Blog: Procurement reform – seven steps to developing a strategy

Stephen Herriot
Stephen Herriot

With the impending December 31 deadline looming, Stephen Herriot outlines seven steps which social landlords can take to develop an effective procurement strategy.

The end of the year is fast approaching and with it an important deadline for many social landlords. Under the Procurement Reform (Scotland) Act, which came into force on April 18, landlords that spend more than £5m must have a procurement strategy in place by December 31.

These strategies are the backbone of the Scottish Government’s goal to maximise the impact of public sector spend, as outlined in my last blog.

They should be reviewed annually and must demonstrate how the organisation’s approach to procurement will take into account the wider economic, social and environmental objectives required under the Act’s sustainable procurement duty.

Before we look at the steps to take to create a strong procurement strategy, let’s clarify who needs to produce one.

The £5m figure relates to regulated spend – i.e. all procurement activity for goods and services worth £50,000 or more and for works of over £2m. If the combined total is £5m or more, you will need a procurement strategy.

Some landlords may find themselves in a situation where they have not prepared a strategy but during the course of the year expenditure is higher than expected and in excess of £5m. If that is the case they should prepare a strategy that covers the remainder of the financial year and the whole of the following 12 months.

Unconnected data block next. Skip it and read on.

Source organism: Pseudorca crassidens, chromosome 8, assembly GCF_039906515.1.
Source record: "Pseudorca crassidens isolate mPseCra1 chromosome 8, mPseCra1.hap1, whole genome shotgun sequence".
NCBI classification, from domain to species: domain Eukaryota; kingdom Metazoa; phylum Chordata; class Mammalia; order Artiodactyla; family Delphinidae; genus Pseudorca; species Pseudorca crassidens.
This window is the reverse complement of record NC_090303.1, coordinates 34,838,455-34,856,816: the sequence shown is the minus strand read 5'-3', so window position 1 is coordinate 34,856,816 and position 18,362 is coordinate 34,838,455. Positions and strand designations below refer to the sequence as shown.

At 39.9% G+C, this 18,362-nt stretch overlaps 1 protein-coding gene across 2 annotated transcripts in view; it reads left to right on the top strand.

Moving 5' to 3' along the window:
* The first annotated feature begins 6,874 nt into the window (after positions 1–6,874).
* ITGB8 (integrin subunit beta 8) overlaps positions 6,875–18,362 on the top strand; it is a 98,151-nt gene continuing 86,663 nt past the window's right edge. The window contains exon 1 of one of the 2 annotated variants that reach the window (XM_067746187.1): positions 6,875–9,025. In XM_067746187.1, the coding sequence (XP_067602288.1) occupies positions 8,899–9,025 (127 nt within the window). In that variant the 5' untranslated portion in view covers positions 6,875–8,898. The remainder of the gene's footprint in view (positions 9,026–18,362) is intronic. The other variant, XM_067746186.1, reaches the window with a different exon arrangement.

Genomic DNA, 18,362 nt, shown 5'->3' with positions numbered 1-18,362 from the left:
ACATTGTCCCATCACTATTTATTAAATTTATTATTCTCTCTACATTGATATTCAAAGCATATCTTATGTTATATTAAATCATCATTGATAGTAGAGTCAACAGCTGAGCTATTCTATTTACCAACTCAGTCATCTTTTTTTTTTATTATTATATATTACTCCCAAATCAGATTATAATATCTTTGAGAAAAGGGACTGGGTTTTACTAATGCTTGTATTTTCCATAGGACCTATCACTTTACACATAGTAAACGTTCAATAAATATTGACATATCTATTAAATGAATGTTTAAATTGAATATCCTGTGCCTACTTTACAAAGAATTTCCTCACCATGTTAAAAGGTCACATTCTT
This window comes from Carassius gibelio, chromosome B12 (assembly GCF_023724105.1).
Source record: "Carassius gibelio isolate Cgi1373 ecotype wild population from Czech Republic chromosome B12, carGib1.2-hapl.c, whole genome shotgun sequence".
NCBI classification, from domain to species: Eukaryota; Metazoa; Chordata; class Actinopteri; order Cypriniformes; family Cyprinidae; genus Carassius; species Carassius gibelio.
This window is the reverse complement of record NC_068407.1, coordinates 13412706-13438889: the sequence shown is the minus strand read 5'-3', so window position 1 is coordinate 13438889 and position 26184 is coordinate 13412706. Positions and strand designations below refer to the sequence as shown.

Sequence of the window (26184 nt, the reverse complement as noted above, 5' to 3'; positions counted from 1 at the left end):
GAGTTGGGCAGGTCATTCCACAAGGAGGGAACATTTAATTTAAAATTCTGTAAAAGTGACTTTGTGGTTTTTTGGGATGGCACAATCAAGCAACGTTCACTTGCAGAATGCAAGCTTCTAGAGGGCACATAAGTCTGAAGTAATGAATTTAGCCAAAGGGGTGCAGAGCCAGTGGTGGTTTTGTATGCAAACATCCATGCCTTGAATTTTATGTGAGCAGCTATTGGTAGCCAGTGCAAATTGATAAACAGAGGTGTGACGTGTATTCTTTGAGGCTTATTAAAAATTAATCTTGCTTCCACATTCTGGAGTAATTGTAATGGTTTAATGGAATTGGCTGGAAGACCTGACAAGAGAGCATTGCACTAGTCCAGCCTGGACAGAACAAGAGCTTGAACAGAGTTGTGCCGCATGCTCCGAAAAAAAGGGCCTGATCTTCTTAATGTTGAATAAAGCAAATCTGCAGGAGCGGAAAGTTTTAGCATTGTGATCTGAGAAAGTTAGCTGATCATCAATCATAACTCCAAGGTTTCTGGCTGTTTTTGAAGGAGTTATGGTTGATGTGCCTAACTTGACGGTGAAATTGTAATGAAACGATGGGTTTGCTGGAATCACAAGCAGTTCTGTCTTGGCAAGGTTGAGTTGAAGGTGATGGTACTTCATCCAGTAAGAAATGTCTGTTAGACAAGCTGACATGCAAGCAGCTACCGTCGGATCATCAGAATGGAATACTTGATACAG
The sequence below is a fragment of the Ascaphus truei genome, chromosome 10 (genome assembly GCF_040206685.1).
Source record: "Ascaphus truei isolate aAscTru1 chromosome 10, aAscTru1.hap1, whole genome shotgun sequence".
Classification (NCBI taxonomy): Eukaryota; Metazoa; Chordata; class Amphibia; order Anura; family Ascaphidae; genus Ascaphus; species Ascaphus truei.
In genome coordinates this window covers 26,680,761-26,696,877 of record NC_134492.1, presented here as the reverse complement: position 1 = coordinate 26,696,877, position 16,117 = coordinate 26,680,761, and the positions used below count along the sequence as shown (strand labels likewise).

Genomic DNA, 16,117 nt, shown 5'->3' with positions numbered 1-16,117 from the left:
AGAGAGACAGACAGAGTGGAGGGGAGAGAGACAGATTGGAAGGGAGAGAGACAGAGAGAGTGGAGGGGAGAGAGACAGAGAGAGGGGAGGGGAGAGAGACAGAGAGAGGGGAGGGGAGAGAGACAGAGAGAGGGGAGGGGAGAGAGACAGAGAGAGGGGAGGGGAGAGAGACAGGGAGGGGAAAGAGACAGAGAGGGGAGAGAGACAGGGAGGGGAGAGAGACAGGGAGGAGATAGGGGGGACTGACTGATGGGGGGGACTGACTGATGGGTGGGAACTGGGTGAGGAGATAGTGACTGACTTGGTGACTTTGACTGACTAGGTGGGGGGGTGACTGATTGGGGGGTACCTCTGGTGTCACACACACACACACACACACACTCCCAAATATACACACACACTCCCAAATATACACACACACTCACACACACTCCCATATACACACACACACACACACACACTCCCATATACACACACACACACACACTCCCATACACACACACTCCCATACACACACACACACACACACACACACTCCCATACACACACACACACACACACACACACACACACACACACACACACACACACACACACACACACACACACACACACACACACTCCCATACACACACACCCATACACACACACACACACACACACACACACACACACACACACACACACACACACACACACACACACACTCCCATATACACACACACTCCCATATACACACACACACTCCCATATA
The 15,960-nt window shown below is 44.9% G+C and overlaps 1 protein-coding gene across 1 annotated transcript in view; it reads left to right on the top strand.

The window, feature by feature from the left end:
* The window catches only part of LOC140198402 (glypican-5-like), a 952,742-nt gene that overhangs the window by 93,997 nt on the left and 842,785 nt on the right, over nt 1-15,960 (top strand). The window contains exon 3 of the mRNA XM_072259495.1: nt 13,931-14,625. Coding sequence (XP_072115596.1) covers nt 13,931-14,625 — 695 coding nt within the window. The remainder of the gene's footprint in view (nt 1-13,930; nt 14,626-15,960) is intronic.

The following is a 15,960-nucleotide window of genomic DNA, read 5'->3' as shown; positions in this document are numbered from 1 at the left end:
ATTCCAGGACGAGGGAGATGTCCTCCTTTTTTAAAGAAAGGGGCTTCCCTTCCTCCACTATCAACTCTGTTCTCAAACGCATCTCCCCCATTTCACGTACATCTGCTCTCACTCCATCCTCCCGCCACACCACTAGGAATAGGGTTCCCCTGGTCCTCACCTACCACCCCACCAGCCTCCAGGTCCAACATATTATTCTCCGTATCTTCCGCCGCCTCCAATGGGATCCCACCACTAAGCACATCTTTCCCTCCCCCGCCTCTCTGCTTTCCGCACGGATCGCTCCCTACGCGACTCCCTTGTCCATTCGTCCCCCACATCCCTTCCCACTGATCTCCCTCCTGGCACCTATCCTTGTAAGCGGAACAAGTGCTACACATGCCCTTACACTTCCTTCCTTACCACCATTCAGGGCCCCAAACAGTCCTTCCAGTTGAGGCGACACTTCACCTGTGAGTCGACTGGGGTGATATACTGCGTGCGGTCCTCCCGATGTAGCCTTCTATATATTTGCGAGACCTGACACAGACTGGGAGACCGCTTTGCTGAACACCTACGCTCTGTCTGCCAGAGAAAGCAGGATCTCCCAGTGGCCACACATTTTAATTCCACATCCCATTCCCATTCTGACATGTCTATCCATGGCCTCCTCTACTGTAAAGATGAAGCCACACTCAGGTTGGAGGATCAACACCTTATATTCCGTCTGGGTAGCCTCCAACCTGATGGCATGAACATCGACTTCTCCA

But even those who fall under the threshold ought to consider producing a strategy from a best practice point of view.

Developing your strategy

  1. The Act places strong emphasis on consultation and engagement during the process of developing a procurement strategy. Think about who will be affected by regulated procurement activity - who are the key stakeholder groups? Then consider the most effective ways to communicate with these groups and gather their feedback.
  2. Now, to the content. The strategy should outline how the landlord will deliver its corporate objectives while ensuring compliance with the Act. It should clearly and concisely set out how regulated procurement activity is aligned to those objectives and used to achieve them. That would include, for example, details of contract and supplier management arrangements and how they ensure successful delivery. Also, outline how engagement with the community and other key stakeholders is embedded in the procurement process.
  3. One of the most important elements of the strategy concerns how procurement will deliver value for money. This is about identifying, for your organisation, the line between spending money well and not and then proving how your teams have spent less, spent well and spent wisely. Remember to base your approach on cost, quality and sustainability and to set out, in clear terms, how you are consistently and transparently delivering value.
  4. The same clarity must be applied to how a landlord will ensure all suppliers – and potential contractors – are treated equally. Government guidance recommends early market engagement prior to formal publication of a contract notice – and breaking contracts down into smaller lots – to create a more level playing field.
  5. Guidance also stipulates that statements should be included about your organisation’s policy on paying the living wage, use of community benefits requirements and how it is procuring goods and services that have been fairly and ethically traded.
  6. Once the strategy has been drafted it must be approved – by the board in the case of housing associations – to demonstrate the organisation’s buy-in and commitment.
  7. Finally, the Act stipulates that the strategy must be published by landlords ‘in a way that it considers appropriate’. As a minimum this should include publishing the strategy online and Scottish ministers must also be notified.
    • Stephen Herriot is head of operations for PfH Scotland
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